Automatic Assessment of Ki-67 Proliferation Index in Lymphoma


avatar Ramin Nateghi 1 , * , avatar Mansoor Fatehi 2 , avatar Nasrin Shayanfar 3 , avatar Fattane Pourakpour 2 , avatar Wolfgang Pokieser 4 , avatar Christophe Kornauth 5

Department of Electrical and Electronic Engineering, Shiraz University of Technology, Shiraz, Iran
National Brain Mapping Laboratory, Tehran, Iran
Department of Pathology, Iran University of Medical Sciences, Tehran, Iran
Klinisches Institut für Pathologie, Medizinische Universität Wien, Vienna, Austria
Labor für Klinische Zytologie, Institut für Pathologie des Wihelminenspials, Vienna, Austria

how to cite: Nateghi R, Fatehi M, Shayanfar N, Pourakpour F, Pokieser W, et al. Automatic Assessment of Ki-67 Proliferation Index in Lymphoma. Innov J Radiol. 2019;16(Special Issue):e99143.



Haematopathological Ki-67 is used principally to measure the proliferation rate in the assessment and grading of malignancies. Ki-67 is based on a powerful staining method for distinguishing benign from malignant proliferation. The index uses a nuclear protein expression and it has been widely used to evaluate the proliferative activity of lymphoma. The clinical value of Ki-67 includes defining prognosis (among lymphomas), predicting drug response, and setting eligibility criteria for clinical trials. The Ki-67 score or index should be expressed as the percentage of positively stained cells among the total number of invasive cells in the area scored. With the Ki-67 marker, the proliferation fraction of low-grade follicular lymphomas (FLs) is usually less than 20% (as shown here) and that of high-grade FLs is greater than 30% [1]. Manual Ki-67 proliferation assessment is a very time-consuming and operator-dependent task at the same time. Therefore, several studies have examined the use of image analysis software to measure faster the nuclear staining index of Ki-67 in lymphomas. A few studies have focused on the measurement of proliferation index in FLs and found that automated Ki-67 counts were similar to manual counts [2-3]. A major source of difference between automatic and manual Ki-67 scores is the scoring method that depends on the strategy of counting or the estimation and choice of the area to count.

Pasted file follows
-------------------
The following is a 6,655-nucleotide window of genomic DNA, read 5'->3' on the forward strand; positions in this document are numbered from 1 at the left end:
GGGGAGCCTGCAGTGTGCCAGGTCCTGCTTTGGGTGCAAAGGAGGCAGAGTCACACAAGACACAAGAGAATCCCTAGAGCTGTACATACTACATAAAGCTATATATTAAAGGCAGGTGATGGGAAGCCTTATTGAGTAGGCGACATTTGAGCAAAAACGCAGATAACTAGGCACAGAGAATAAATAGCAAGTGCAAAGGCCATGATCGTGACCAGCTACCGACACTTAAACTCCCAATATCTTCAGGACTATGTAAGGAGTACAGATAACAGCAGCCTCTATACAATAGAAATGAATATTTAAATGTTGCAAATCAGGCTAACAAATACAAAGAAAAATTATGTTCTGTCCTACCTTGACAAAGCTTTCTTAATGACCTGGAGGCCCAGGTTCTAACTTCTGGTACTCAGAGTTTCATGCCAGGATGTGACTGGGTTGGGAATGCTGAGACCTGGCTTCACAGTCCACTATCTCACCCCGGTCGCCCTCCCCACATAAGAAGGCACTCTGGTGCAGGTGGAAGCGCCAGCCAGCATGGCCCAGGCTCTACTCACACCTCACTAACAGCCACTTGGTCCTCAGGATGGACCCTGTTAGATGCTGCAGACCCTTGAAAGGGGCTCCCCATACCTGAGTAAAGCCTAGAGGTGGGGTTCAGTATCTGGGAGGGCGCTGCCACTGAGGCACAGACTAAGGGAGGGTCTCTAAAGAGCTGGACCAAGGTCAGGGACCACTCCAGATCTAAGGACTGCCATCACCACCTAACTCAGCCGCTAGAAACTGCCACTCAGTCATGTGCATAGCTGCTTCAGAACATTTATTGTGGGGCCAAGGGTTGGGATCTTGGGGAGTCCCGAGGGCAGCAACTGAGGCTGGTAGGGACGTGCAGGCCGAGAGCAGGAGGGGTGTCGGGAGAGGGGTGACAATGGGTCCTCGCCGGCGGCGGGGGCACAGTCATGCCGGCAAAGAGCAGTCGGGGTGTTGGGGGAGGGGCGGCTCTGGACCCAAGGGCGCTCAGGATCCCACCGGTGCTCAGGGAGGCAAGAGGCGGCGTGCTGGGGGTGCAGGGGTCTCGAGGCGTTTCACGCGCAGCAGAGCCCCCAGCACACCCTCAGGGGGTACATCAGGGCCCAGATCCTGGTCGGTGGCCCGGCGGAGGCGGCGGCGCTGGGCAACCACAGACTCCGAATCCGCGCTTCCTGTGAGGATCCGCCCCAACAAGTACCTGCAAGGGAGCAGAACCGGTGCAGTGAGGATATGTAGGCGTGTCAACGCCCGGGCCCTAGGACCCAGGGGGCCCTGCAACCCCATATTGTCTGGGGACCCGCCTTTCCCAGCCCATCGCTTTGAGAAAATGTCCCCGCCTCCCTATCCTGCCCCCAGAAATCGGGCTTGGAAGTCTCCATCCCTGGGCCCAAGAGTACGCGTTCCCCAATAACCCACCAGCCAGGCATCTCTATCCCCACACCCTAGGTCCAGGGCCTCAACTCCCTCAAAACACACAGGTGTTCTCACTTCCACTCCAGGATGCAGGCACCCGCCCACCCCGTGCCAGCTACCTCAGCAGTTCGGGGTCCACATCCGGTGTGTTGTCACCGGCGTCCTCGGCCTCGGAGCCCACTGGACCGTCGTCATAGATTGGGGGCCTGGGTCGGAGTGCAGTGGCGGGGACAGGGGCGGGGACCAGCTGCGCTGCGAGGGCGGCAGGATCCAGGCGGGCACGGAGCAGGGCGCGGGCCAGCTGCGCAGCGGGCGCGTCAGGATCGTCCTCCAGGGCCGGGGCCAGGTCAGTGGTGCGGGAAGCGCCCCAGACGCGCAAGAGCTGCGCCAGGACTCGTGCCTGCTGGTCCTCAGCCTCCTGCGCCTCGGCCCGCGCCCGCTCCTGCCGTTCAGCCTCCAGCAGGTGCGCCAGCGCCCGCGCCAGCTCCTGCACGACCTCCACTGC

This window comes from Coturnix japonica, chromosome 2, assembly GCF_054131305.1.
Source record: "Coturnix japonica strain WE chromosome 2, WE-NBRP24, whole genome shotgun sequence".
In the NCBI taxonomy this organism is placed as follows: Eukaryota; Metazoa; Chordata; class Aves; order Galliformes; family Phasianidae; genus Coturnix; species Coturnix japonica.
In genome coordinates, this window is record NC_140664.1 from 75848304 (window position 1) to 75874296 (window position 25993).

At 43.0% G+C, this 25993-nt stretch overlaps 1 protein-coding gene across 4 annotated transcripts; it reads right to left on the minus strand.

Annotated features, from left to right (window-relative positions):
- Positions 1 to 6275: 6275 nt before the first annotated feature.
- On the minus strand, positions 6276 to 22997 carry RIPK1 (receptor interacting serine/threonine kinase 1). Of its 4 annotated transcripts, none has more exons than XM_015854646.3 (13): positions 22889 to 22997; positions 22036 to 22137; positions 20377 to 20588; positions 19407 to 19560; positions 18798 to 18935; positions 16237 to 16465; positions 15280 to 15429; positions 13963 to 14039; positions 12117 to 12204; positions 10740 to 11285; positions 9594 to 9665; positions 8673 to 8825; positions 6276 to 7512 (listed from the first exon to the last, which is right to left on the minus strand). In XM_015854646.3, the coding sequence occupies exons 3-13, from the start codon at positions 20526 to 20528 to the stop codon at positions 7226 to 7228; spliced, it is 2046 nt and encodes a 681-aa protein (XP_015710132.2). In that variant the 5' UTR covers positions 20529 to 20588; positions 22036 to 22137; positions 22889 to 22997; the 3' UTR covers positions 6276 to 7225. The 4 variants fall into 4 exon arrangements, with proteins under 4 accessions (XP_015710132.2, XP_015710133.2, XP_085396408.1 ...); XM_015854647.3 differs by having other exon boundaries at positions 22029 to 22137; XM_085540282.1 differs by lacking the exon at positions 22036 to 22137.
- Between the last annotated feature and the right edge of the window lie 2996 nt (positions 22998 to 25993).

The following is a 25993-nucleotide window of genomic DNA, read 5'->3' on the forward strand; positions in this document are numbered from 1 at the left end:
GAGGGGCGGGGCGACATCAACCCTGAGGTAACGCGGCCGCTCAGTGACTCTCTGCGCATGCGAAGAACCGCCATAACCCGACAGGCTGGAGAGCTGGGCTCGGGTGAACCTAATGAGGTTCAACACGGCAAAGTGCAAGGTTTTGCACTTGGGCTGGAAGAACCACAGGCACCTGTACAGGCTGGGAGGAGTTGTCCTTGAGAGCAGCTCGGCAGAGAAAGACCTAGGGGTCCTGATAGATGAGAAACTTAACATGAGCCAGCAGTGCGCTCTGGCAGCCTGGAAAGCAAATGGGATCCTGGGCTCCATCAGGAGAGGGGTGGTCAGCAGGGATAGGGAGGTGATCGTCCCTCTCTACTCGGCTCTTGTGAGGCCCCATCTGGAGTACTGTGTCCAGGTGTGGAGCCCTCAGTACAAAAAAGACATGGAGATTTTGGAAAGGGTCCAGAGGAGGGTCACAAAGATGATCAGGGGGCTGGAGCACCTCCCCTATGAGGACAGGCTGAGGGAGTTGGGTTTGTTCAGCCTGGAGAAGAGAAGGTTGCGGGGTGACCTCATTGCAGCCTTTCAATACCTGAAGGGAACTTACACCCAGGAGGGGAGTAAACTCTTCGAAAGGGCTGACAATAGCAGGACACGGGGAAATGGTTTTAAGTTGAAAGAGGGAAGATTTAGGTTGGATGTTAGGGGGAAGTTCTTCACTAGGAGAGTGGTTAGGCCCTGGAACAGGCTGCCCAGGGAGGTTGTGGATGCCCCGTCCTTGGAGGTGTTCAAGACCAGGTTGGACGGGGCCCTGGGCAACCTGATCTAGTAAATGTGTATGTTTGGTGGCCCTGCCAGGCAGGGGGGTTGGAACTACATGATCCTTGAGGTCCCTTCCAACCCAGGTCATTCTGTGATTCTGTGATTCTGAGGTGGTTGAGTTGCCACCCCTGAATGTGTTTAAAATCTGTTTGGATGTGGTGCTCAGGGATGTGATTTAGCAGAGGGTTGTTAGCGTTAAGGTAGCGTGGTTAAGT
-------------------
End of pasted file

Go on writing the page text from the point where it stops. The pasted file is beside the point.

In this research, an automatic unsupervised learning-based system was proposed for accurate and fast Ki-67 scoring in lymphoma. The proposed methods were designed to use image processing tools and detect robustly the positive and negative cells for Ki-67 antibody. The goal of the proposed method was to assess the proliferation index (percentage of Ki-67 positive lymphoma cells) to provide better treatment options for lymphoma patients. The proposed system consisted of the following sections: pre-processing, feature extraction, segmentation, and post-processing (Figure 1). To highlight specific histological structures of Ki-67 stained images such as positives cells (brown color ones), we performed pre-processing such as color transform from RGB space to brown-ratio space. For smoothing and filling the region of each cell on the image, the morphological filling was used. After the pre-processing section, color features, such as the mean of brown-ratio color space and blue channel of RGB image in a 3 × 3 block, were extracted from the image. In the next section of the proposed system, using the extracted color features, the image was segmented into three clusters by k-means clustering. After image segmentation, each of the positive and negative cells was post-processed. In the post-processing section, to split the merged cell, the morphological opening was used and finally, false segmented regions with small areas were removed. To evaluate experiments, we used five Ki-67 stained whole slide images of lymphoma from the Pathology Department of the Medical University of Vienna (AKH).


Figure 2 shows the results of the proposed system for a sample region of the Ki-67 stained image. The manually labeled positive and negative cells were considered as ground-truth. The ground-truth was compared with the automatically segmented cells obtained from the proposed system. The computational complexity of the proposed system was very low so that the average time needed for the assessment of a high-power field image with a resolution of 1239 × 1239 was 5.7 seconds using a workstation with a 2.50 GHz Intel® i7 - 2450 CPU and a 16 GB memory. The efficiency of the proposed system was evaluated for estimating the Ki-67 index from Ki-67 stained whole slide images. A dataset was used containing five whole slide images. Figure 3 shows one of the whole slide images. To compare the results, each slide was analyzed by an expert pathologist and the Ki-67 index was estimated manually. Table 1 shows the performance of the proposed system for the Ki-67 index estimation. The results confirmed the efficacy of the proposed system for Ki-67 index estimation from whole slide images.


The detailed experimental analysis reflected the promising results of Ki-67 scoring based on the proposed system.

To see figures, table, and references, please refer to the PDF file.

Copyright © 2019, Author(s). This is an open-access article distributed under the terms of the Creative Commons Attribution-NonCommercial 4.0 International License ( which permits copy and redistribute the material just in noncommercial usages, provided the original work is properly cited.